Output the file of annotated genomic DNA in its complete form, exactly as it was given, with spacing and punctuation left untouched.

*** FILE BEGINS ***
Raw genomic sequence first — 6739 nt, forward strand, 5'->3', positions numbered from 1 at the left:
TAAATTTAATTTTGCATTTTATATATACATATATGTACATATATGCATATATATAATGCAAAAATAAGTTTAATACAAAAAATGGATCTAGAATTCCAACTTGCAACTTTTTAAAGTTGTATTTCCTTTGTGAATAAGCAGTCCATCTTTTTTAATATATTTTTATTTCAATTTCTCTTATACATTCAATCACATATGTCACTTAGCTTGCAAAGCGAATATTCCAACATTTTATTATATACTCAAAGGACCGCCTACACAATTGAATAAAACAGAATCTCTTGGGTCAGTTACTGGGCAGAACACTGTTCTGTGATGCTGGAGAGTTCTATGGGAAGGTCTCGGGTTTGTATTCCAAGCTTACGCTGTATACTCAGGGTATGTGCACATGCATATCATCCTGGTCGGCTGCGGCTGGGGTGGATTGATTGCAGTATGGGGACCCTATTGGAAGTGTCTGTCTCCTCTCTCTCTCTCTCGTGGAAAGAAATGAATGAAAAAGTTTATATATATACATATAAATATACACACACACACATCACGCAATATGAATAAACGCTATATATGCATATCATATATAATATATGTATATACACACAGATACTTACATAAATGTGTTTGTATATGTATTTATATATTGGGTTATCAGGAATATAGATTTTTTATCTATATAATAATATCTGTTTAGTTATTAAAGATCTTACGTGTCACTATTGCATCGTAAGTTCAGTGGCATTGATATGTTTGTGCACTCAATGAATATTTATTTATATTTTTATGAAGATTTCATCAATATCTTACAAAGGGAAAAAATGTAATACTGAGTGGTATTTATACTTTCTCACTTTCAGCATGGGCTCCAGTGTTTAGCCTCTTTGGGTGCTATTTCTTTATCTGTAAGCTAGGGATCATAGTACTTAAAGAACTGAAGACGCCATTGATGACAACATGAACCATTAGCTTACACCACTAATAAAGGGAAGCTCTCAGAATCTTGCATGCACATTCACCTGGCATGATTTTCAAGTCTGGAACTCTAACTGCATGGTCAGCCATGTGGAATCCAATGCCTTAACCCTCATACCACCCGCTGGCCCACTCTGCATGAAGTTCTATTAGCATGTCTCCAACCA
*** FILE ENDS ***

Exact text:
Raw genomic sequence first — 6739 nt, forward strand, 5'->3', positions numbered from 1 at the left:
TAAATTTAATTTTGCATTTTATATATACATATATGTACATATATGCATATATATAATGCAAAAATAAGTTTAATACAAAAAATGGATCTAGAATTCCAACTTGCAACTTTTTAAAGTTGTATTTCCTTTGTGAATAAGCAGTCCATCTTTTTTAATATATTTTTATTTCAATTTCTCTTATACATTCAATCACATATGTCACTTAGCTTGCAAAGCGAATATTCCAACATTTTATTATATACTCAAAGGACCGCCTACACAATTGAATAAAACAGAATCTCTTGGGTCAGTTACTGGGCAGAACACTGTTCTGTGATGCTGGAGAGTTCTATGGGAAGGTCTCGGGTTTGTATTCCAAGCTTACGCTGTATACTCAGGGTATGTGCACATGCATATCATCCTGGTCGGCTGCGGCTGGGGTGGATTGATTGCAGTATGGGGACCCTATTGGAAGTGTCTGTCTCCTCTCTCTCTCTCTCGTGGAAAGAAATGAATGAAAAAGTTTATATATATACATATAAATATACACACACACACATCACGCAATATGAATAAACGCTATATATGCATATCATATATAATATATGTATATACACACAGATACTTACATAAATGTGTTTGTATATGTATTTATATATTGGGTTATCAGGAATATAGATTTTTTATCTATATAATAATATCTGTTTAGTTATTAAAGATCTTACGTGTCACTATTGCATCGTAAGTTCAGTGGCATTGATATGTTTGTGCACTCAATGAATATTTATTTATATTTTTATGAAGATTTCATCAATATCTTACAAAGGGAAAAAATGTAATACTGAGTGGTATTTATACTTTCTCACTTTCAGCATGGGCTCCAGTGTTTAGCCTCTTTGGGTGCTATTTCTTTATCTGTAAGCTAGGGATCATAGTACTTAAAGAACTGAAGACGCCATTGATGACAACATGAACCATTAGCTTACACCACTAATAAAGGGAAGCTCTCAGAATCTTGCATGCACATTCACCTGGCATGATTTTCAAGTCTGGAACTCTAACTGCATGGTCAGCCATGTGGAATCCAATGCCTTAACCCTCATACCACCCGCTGGCCCACTCTGCATGAAGTTCTATTAGCATGTCTCCAACCA